Advertisement

AZ Factory Couture Spring 2024

When Paris-based Finnish designer Jenny Hytönen thinks about the future, she doesn’t envision the future as a blank slate or a sanitized Space Age era.

“I see it as layers of time,” she said at the presentation of her AZ Factory couture collection on Monday.

More from WWD

So for her turn as guest couture designer at AZ Factory, she riffed off two moments by late founder Alber Elbaz that she felt resonated with this outlook: the layering found in his fall 2009 collection, and metal bar details from spring 2015.

Translated by the prism of the delicate-meets-brutal creative vernacular that wowed the 2022 Hyères festival jury, it resulted in filmy organza gowns layered over vests made of metallic hoops; military shearlings collaged together into a stately cape, or an off-the-shoulder number that bristled with thousands of needle beads.

Wild yet polished, her work evoked a post-apocalyptic red carpet, owing to Hytönen’s interest in the post-punk and cyberpunk movements, moments where a younger generation traumatized by conflict “started creating all these crazy things,” according to her.

It drew admiring looks from a crowd that included press; fellow designers, including present and previous AZ Factory “amigos” such as Lutz Huelle, Tennessy Thoreson and Lora Sonney, and a clutch of VIPs such as actresses Camille Lelouch and British singer-songwriter Celeste.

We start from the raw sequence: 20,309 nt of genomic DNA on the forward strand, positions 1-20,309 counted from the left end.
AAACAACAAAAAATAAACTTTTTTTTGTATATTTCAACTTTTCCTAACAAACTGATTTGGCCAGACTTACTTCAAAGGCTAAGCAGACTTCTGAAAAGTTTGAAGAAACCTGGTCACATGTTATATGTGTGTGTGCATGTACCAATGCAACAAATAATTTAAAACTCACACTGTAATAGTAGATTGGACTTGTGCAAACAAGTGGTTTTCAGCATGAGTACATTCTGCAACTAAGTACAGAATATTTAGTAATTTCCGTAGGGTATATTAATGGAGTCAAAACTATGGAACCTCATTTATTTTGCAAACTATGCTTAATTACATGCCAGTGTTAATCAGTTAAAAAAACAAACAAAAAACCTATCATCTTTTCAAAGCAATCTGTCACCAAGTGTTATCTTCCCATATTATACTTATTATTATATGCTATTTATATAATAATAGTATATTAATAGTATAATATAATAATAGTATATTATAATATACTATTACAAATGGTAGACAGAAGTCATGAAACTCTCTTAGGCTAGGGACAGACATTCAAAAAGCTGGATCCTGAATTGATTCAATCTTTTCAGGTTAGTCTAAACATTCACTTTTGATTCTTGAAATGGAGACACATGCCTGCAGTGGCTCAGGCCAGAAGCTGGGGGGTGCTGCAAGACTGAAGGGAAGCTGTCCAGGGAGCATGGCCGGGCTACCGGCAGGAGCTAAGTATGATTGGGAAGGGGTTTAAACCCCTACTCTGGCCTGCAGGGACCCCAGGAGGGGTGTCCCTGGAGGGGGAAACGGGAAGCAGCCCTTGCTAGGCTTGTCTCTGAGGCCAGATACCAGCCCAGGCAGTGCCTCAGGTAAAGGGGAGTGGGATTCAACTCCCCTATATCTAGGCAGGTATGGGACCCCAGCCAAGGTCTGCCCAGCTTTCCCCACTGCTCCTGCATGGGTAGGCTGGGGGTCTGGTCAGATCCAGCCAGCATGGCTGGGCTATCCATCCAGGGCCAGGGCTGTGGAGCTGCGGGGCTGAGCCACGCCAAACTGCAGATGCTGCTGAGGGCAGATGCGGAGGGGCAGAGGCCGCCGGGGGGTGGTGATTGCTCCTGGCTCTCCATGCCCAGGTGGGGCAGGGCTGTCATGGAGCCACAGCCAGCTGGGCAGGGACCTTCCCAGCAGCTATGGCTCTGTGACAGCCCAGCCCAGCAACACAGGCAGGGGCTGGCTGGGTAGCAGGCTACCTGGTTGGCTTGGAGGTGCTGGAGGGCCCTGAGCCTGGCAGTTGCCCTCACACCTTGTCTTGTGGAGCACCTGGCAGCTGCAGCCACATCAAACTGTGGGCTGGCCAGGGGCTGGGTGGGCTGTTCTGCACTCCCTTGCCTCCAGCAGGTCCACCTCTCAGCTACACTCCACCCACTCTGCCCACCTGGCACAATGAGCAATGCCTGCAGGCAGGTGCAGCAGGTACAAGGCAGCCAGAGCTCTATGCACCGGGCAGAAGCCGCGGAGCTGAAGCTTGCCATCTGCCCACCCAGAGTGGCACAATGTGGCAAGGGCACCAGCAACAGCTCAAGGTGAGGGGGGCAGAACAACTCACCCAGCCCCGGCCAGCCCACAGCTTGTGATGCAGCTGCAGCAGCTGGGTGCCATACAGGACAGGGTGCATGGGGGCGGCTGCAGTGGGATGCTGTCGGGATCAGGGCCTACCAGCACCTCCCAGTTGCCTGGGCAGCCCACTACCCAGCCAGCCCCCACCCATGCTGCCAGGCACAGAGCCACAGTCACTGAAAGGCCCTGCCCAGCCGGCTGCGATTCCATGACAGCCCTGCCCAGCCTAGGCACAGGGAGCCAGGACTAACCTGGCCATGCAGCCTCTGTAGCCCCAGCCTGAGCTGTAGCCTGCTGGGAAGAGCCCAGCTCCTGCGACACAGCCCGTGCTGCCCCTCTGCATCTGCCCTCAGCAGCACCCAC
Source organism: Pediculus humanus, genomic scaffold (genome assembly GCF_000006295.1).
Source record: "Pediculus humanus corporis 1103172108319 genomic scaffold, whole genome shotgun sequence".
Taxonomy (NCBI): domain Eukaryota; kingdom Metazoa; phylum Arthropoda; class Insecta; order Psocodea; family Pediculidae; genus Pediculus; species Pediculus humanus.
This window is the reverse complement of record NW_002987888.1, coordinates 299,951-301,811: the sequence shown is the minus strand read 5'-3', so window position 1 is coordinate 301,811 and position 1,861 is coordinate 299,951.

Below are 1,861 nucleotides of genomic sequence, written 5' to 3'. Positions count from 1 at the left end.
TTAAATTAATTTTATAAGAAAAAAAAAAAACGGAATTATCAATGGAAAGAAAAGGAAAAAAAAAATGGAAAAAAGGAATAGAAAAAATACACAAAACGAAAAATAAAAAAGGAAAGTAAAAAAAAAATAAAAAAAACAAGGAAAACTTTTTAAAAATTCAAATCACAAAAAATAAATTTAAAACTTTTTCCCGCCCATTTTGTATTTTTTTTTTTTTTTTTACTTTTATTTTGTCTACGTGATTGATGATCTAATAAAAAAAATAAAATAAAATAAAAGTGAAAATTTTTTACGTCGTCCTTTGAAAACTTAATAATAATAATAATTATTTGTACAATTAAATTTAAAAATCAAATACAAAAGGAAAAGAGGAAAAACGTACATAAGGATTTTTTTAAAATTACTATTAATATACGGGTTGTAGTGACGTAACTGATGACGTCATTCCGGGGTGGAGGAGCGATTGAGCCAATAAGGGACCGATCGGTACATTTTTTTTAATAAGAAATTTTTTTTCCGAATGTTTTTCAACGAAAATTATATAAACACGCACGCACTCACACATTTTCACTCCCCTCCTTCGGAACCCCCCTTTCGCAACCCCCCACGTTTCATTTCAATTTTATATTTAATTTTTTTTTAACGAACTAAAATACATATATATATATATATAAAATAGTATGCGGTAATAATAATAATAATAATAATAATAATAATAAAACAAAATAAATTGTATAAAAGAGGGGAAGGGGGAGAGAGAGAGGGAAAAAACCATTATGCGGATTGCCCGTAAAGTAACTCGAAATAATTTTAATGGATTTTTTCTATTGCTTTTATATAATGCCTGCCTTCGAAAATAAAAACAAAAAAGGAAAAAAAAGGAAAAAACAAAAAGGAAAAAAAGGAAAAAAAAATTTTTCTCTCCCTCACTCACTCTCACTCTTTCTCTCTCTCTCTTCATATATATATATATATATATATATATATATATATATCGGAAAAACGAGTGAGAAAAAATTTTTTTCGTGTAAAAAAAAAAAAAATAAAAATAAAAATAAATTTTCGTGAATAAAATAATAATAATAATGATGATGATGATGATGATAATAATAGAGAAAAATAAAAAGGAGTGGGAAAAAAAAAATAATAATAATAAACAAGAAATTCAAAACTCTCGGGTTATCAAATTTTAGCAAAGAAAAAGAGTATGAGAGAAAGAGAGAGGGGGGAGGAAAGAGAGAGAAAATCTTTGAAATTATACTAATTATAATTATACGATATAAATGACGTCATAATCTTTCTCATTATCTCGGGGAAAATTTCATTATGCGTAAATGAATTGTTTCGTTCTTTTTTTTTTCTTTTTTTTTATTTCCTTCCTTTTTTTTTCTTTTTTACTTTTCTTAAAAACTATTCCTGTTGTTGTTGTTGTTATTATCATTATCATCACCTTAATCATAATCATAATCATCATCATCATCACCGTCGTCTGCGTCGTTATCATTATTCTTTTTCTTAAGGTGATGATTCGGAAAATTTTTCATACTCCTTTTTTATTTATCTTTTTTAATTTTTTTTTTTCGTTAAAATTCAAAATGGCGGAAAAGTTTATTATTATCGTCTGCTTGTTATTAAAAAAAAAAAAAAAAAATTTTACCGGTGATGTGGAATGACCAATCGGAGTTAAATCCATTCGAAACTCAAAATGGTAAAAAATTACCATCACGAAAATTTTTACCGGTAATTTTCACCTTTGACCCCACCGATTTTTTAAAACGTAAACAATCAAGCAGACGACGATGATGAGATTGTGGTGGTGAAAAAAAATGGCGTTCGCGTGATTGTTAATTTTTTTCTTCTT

That alone meant Hytönen’s collection hit the spot in terms of the AZ Factory universe, in the opinion of Richemont executive Mauro Grimaldi.

He reminded that one of the objectives of the brand was to help each of the creatives it works with “move to the next step” and, in the case of the youngest generation, create their professional ecosystem.

“It’s time for the big conglomerates to support independent designers,” he said. “We should come out a little bit of this approach of taking young blood and then [discarding them].”

Backstage, Hytönen indeed extolled on the experience working with the AZ Factory studio, particularly soaking up their recollections of working with Elbaz. It had helped her cement the direction she wanted, if not specific plans yet.

“I want to create things to take time,” she said. “In this world where everything has to happen [immediately], I think it’s punk and a statement in itself.” So was her AZ Factory collection.

For more Paris couture reviews, click here.

Launch Gallery: AZ Factory Couture Spring 2024

Best of WWD